by Taylor Bryant and Joy Esiemokhai
Brittany Groves, a University of West Georgia Advanced Academy scholar, won the prestigious National Security Language Initiative for Youth scholarship this summer to study abroad in Korea. Groves, a Decatur, Georgia high school student, was one of only 625 students chosen by the U.S. State Department for the all-expenses paid scholarship which allowed her to study Korean first-hand in South Korea.
The NSLI-Y program is an annual merit-based scholarship that allows deserving high school students to learn less commonly taught languages in the native country where the language is spoken. The awardees experience a full immersion for the duration of their stay, including staying with a host family and studying the language at a local university.
“It feels like a blessing and the greatest opportunity I could have had to explore my interests,” says Brittany. “I stayed with a host family in Seoul and took Korean classes at Sogang University. I was especially excited about staying with my host family since it meant a first-hand learning experience of the Korean language and culture. Getting to know them and having them include me as part of their family was a priceless experience.”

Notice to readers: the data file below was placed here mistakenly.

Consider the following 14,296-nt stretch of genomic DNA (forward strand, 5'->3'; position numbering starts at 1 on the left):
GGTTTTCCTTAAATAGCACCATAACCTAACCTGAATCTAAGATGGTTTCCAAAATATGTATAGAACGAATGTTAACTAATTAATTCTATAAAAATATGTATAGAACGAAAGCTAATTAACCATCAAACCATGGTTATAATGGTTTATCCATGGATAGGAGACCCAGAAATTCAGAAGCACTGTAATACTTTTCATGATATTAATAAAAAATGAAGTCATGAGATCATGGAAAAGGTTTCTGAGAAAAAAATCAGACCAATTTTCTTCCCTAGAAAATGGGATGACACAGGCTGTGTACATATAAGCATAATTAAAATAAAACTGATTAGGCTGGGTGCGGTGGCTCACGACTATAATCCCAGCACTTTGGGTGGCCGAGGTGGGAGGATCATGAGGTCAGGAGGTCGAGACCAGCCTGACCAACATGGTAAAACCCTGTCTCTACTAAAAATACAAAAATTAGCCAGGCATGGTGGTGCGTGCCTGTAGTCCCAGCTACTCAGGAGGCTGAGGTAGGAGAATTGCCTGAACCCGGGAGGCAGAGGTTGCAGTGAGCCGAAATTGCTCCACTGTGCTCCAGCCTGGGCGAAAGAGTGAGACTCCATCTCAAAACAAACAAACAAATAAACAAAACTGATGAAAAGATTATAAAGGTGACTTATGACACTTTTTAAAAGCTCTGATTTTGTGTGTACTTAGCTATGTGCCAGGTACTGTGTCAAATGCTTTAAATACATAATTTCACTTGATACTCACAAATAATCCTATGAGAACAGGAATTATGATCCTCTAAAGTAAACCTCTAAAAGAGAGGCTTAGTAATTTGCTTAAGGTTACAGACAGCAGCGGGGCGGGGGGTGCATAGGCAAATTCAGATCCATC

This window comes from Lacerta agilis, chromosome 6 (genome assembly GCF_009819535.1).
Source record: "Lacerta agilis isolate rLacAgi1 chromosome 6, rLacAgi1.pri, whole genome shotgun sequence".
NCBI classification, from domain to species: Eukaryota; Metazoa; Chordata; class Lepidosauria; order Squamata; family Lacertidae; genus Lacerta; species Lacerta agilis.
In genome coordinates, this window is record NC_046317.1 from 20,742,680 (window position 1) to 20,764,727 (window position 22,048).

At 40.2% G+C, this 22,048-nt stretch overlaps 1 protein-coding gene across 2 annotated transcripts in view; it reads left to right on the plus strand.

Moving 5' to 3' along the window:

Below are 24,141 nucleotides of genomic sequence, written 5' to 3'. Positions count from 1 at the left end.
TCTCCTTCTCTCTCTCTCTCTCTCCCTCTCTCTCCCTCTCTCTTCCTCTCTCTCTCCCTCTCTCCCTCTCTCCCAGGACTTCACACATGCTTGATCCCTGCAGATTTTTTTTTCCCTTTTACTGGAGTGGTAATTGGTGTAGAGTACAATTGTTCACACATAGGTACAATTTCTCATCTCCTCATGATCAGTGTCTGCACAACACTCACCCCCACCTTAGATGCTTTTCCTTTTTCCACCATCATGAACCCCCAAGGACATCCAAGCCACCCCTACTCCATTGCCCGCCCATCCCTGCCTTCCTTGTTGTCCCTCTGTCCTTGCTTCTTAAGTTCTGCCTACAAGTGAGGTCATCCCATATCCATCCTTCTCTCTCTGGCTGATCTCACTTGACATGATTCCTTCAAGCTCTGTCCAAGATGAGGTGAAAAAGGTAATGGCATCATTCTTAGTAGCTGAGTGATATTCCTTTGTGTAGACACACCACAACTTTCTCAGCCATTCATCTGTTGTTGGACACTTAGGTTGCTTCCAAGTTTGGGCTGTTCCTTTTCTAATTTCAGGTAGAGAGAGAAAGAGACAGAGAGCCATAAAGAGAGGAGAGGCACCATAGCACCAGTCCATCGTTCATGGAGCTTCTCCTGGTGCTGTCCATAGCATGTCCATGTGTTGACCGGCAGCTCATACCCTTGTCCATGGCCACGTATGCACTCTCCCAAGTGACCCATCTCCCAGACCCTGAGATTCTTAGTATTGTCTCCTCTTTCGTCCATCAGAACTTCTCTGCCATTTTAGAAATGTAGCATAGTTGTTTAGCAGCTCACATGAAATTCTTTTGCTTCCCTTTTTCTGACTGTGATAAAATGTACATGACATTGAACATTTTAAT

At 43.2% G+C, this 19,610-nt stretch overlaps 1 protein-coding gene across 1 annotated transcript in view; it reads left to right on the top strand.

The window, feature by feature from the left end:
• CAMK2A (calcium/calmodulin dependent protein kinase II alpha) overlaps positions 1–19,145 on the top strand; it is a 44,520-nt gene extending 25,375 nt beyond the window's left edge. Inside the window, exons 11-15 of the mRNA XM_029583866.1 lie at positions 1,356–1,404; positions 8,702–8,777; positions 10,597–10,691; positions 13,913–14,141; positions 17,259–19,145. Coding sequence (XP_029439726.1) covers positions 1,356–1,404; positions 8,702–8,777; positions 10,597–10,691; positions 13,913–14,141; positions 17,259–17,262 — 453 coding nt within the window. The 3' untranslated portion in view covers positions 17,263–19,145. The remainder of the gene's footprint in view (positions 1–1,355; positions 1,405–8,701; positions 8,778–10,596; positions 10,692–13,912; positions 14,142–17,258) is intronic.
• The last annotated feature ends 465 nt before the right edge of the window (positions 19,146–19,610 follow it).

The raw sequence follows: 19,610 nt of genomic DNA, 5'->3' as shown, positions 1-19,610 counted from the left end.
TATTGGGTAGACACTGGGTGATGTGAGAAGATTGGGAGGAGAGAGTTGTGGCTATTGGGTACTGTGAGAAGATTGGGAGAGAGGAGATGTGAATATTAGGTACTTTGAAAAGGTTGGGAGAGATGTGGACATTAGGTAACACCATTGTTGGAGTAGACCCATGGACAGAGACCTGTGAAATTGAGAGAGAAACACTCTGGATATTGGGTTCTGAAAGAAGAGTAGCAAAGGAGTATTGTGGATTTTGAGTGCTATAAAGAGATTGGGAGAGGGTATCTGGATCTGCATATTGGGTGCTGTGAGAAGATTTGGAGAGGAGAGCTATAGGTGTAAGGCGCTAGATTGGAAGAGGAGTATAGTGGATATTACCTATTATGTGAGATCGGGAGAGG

Brittany’s interest in Korean stems from a direct experience of the language as a result of having a Korean uncle. “The language is just so beautiful. My uncle and aunt are teaching my four-year-old cousin and it’d be nice to communicate with her that way.”
Her interest in Korean has also inspired her career choice. “I’m planning to major in International Relations and hopefully earn a South Korean Government Scholarship which would enable me to study for my master’s at a Korean university,” she says.
Learning the language was not easy but that did not discourage Brittany. “I don’t believe that languages can be 'mastered' if you’re not a native speaker. Learning Korean was work. I did learn to speak, read and write basic Korean. I just want to get better at the language as a whole and I think I still have a very long way to go.”
The NSLI-Y scholarship was launched in 2006 as a U.S. government initiative aimed at increasing Americans’ capacity to communicate with speakers of various critical languages through formal instruction and informal language practice in an immersion environment. The goals of the program include sparking a life-long interest in foreign languages and cultures, and fostering skills necessary to advance international dialogue in various sectors.